One of the first things to consider when planting an edible garden is where do you want your garden to grow, and how much sunlight does the area receive?
Start your observation close to the time of sunrise, and observe how the sunlight moves over your proposed garden area throughout the day, checking every hour. Draw a sketch to help you visualize. Determine how long the sun is directly shining on the area, then get to know what vegetables and herbs will grow well with that amount of sun exposure.
How to Determine Sun Exposure?
Sunlight in the garden is categorized in a few different ways. Determine which one best describes your space:
Full sun areas receive at least 6 hours of sunlight in a day. Tomatoes, squash, melons, peppers, and strawberries – plants that fruit heavily – grow best in full sun.
Partially sunny or shaded areas receive direct sun for 2 to 6 hours either in the first part of the day or second half, but never both; one half of the day the area will be shaded. This light availability is conducive for growing many kinds of leafy and root crops.
Lightly shaded spaces receive an hour or two of sunlight or receives indirect light for a good portion of the day from reflected light off a building or dappled through a high canopied tree. To allow even more light in, consider trimming lower branches of surrounding shrubs or trees if possible.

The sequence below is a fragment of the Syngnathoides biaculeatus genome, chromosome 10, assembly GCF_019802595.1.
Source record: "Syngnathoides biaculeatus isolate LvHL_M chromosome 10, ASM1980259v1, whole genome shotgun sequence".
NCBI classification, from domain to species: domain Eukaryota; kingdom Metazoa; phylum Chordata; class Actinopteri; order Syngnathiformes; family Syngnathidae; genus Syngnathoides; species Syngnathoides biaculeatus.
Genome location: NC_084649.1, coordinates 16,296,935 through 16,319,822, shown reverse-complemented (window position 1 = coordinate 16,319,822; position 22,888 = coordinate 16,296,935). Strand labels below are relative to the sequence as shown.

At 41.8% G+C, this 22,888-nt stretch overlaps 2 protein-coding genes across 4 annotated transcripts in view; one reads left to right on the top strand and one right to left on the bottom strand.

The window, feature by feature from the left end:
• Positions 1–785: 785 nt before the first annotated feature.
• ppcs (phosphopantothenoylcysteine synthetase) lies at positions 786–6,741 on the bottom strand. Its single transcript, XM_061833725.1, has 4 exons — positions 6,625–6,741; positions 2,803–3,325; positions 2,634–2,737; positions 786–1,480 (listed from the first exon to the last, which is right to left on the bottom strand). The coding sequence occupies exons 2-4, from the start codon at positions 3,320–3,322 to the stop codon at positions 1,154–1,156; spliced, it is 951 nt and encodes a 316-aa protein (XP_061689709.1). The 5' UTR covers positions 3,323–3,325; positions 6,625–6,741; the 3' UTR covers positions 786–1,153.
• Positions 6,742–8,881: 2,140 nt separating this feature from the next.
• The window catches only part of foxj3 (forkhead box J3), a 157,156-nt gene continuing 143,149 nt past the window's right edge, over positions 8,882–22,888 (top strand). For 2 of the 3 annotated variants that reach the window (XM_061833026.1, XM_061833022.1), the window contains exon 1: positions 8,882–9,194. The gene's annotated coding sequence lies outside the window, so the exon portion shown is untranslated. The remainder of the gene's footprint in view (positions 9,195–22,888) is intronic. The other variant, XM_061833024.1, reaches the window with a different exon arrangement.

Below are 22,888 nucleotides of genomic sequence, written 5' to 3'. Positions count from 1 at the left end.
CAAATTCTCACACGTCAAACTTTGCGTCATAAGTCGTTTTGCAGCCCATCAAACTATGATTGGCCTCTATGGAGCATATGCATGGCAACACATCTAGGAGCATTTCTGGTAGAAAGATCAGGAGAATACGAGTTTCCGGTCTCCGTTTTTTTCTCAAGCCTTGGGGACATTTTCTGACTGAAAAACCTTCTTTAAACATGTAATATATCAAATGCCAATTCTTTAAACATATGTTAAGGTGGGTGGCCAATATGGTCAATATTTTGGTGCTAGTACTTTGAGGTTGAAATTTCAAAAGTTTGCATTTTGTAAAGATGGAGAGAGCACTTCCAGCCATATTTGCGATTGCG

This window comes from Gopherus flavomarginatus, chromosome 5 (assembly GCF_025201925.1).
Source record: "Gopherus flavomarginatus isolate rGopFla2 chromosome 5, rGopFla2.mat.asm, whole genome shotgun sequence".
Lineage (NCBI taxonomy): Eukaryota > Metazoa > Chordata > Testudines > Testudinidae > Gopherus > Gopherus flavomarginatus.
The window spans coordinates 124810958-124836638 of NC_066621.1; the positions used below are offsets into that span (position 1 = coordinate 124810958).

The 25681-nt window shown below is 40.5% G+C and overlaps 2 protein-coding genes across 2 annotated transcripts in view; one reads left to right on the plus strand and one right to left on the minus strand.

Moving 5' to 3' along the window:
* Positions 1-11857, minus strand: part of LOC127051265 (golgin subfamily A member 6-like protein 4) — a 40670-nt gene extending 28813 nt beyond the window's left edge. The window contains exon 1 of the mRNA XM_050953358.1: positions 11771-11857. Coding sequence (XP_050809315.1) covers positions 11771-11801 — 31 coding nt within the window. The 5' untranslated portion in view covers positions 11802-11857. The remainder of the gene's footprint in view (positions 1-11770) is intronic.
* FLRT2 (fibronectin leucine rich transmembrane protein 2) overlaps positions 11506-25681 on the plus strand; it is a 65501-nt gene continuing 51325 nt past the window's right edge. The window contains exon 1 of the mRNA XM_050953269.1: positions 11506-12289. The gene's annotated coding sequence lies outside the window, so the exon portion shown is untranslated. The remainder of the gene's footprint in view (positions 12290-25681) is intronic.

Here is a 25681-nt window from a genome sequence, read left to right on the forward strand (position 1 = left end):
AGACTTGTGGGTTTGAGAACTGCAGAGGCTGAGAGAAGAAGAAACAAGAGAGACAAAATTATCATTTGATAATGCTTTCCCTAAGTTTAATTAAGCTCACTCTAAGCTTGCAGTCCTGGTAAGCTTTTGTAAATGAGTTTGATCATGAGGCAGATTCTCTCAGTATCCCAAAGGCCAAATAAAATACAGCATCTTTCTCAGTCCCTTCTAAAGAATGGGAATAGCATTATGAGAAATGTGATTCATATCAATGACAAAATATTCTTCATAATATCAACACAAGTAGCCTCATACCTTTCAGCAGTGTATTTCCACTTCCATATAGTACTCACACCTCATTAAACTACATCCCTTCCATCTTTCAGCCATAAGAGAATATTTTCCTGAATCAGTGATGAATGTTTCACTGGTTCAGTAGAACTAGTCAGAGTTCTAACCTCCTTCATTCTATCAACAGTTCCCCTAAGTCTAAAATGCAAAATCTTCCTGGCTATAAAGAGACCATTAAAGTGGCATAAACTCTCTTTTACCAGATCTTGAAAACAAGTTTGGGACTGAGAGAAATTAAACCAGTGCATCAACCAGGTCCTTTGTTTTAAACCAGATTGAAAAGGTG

Deep shaded spaces receive no direct sunlight at any part of the day. This site is unfortunately not a good site to grow any vegetables, or fruiting plants.
What Can I Grow in My Partially Shaded Garden?
Once you’ve determined your available sunlight, decide which crops to grow based on what makes the most value per square foot. A long-lasting supply of lettuce or numerous heads of broccoli – you decide!
Vegetables that will grow well in a part sun to lightly shaded garden:
Carrots – best in full sun to partial shade
Garlic – will produce smaller bulbs with less sunlight
Potatoes – best in full sun to partial shade
Herbs for partially shaded gardens:
- Keep in mind that when vegetable plants are grown in shade their growth rate is slow, so expect slower maturation of these crops, the plants will be smaller and the yields will be less.
- Intensive gardening is not the strategy to take. Plant your crops at least a foot apart in-ground and/or in containers so they can grow to their full potential without having to spend energy on competing for the little light there already is.
- Growing plants in shade means less watering, so be mindful not to overwater your plants. If growing in containers, make sure there are drainage holes at the bottom of the pots. It is also helpful to set the containers on stands, or known as “pot feet”, to lift a pot off the ground to ensure the water drains adequately. Pot stands also help to prevent mildew build up on your containers and deters insects from hiding in dark and damp spaces around your plants.
Ultimately, shade in the garden is ever-changing through the seasons. You’ll never know what you can grow unless you try, so have fun with it, learn what grows best in your shade garden and enjoy!